RigiTech enables drone delivery — without a landing or takeoff

This story originally appeared on flyingmag.com

Wind turbine maintenance is an important yet unheralded task. But drones have arrived to spice things up.

RigiTech is a Swiss drone manufacturer and operator boasting some of the most extensive beyond visual line of sight (BVLOS) flight authorizations in the industry. And it just completed a landmark test of its Eiger delivery system, flying spare parts to the Anholt Offshore Wind Farm, located 20 miles (17 nautical miles) off the coast of Denmark. But there’s a catch: The drones didn’t need to land.

The tests marked the rollout of RigiTech’s prototype precision dropping system, which autonomously releases cargo from a few feet in the air when it detects the drone has reached its destination. That’s a game-changer in the case of offshore wind turbines, which typically do not have landing pads.

RigiTech and partners Holo and DSV made 40 deliveries, each lasting 30 minutes, to the offshore wind farm — with a 100% success rate — on behalf of energy company Ørsted. Remarkably, the entire operation was monitored remotely by Holo, an autonomous systems operator based in Copenhagen 83 miles away.

“This project started with a simple customer challenge: How do we get parts directly to a technician inside a wind turbine?” said Adam Klaptocz, CEO of RigiTech. “The solution was nothing but simple and pushed us to develop multiple cutting-edge technologies, including AI-based flight planning algorithms, precision navigation in high-wind environments, computer vision and sensor fusion algorithms. The results speak for themselves — spare parts delivered with centimeter-level precision, fully autonomously, every time.”

The Swiss company and its partners began initial testing with Ørsted in 2022. But these recent tests introduced RigiTech’s precision dropping prototype, billed as an optional add-on to the Eiger platform.

Ørsted warehouse workers loaded Eiger drones with spare parts, but from there, flights were completed entirely BVLOS. Holo technicians and Ørsted workers were able to monitor them through live video streaming, but RigiCloud — RigiTech’s AI-based logistics software — did the heavy lifting. The software determined when the drone was hovering over the 310-foot-tall turbine, initiating the supply drop autonomously.

Only a handful of drone delivery firms are attempting to scrub the landing phase of delivery by dropping cargo from the air. The most notable is Amazon, which has struggled to match the trip volume of competitors such as Alphabet’s Wing.

RigiTech’s Eiger drone is incredibly durable, with a range of 62 miles and the ability to fly in winds as fast as 33 mph (28 knots). Configured for daytime as well as nighttime operations, it’s able to deliver between cities and rural or hard-to-reach areas alike. With a payload of 6.6 pounds and a temperature-controlled cargo hold, it’s ideal for medical and humanitarian deliveries of items such as blood or vaccines.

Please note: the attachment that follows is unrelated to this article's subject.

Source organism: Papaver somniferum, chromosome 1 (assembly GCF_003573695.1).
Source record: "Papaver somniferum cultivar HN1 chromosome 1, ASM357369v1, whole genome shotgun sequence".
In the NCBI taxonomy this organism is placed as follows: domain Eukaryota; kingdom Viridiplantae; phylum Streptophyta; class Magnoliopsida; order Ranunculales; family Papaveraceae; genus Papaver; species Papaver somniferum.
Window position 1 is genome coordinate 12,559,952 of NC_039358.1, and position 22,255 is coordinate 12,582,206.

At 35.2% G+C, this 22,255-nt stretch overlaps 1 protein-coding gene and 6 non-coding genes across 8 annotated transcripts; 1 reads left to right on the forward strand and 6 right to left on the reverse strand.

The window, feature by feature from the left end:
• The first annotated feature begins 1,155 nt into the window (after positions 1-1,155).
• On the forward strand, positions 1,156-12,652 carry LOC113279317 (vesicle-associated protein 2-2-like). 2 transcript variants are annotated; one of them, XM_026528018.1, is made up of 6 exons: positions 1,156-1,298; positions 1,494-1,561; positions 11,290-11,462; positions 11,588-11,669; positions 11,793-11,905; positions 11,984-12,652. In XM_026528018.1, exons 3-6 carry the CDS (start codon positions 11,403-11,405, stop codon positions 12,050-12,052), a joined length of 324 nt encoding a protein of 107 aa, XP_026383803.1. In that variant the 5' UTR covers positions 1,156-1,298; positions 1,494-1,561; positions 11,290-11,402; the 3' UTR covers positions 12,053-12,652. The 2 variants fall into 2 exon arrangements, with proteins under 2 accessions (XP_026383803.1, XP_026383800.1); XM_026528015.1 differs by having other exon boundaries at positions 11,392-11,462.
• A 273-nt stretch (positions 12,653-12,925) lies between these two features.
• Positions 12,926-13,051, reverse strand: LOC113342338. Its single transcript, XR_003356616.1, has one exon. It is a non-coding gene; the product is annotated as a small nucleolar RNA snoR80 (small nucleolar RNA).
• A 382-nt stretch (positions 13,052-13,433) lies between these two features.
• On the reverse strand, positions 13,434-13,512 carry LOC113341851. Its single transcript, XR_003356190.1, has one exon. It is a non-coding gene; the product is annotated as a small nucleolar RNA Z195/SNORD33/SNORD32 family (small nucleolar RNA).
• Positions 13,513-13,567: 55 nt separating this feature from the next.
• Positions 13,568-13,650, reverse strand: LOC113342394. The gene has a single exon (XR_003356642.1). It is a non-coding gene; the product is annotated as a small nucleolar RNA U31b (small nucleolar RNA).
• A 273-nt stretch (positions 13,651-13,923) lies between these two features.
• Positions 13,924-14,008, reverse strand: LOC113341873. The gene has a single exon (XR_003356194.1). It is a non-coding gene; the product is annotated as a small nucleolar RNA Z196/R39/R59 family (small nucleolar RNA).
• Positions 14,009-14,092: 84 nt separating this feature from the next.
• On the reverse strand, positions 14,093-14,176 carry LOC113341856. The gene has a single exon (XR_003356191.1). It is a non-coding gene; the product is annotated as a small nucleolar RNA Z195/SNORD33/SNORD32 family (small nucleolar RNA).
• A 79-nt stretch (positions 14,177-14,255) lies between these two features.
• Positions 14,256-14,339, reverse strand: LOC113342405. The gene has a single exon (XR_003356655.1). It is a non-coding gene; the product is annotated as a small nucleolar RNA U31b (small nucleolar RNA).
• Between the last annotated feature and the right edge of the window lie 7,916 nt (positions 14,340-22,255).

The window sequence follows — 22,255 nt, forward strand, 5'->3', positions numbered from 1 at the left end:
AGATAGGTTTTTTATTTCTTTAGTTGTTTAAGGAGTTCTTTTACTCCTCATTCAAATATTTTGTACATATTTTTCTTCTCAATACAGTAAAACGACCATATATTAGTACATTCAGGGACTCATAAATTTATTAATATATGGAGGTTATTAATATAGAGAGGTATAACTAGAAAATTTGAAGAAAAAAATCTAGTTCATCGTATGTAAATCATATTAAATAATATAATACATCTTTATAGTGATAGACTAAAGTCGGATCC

But Eiger’s key differentiator is its ability to be flown autonomously and remotely. That’s thanks to RigiCloud, which enables launches from tens of miles away, provides real-time flight tracking, and creates preprogrammed routes in compliance with regulatory authorities across Europe. It also tracks drone maintenance and operator credentials, which protects customers from butting heads with aviation rulemakers.

Because the European Union Aviation Safety Agency (EASA) has yet to finalize a standard BVLOS rule, RigiTech was only able to complete wind turbine tests with authorization from Denmark’s civil aviation agency. The company also owns BVLOS approvals in Switzerland, France, Italy and the Czech Republic.

BVLOS flight is also heavily restricted in the U.S., requiring drone delivery firms to establish bases of operation and deploy visual observers close to where they fly — unless they obtain a Federal Aviation Administration waiver. That limits most operations to small areas and makes it more challenging to expand into new markets.

RigiTech, though, has its eye on long-range deliveries in multiple countries. In March, it became the first company to launch routine BVLOS flights in France, delivering blood and biological samples between laboratories in Bourgoin-Jallieu and Tignieu-Jameyzieu, 16 miles apart. Those flights averaged just 15 minutes in duration, half the time it would take to drive.

The company also announced a partnership with U.S.-based drone operator Spright in May to deploy Eiger across its global health care delivery network. In 2020 it completed the first long-range BVLOS deliveries (20 miles or 17 nautical miles) of biological samples in Italy. All of this is despite RigiTech being around for just five years.

The post RigiTech enables drone delivery — without a landing or takeoff appeared first on FreightWaves.

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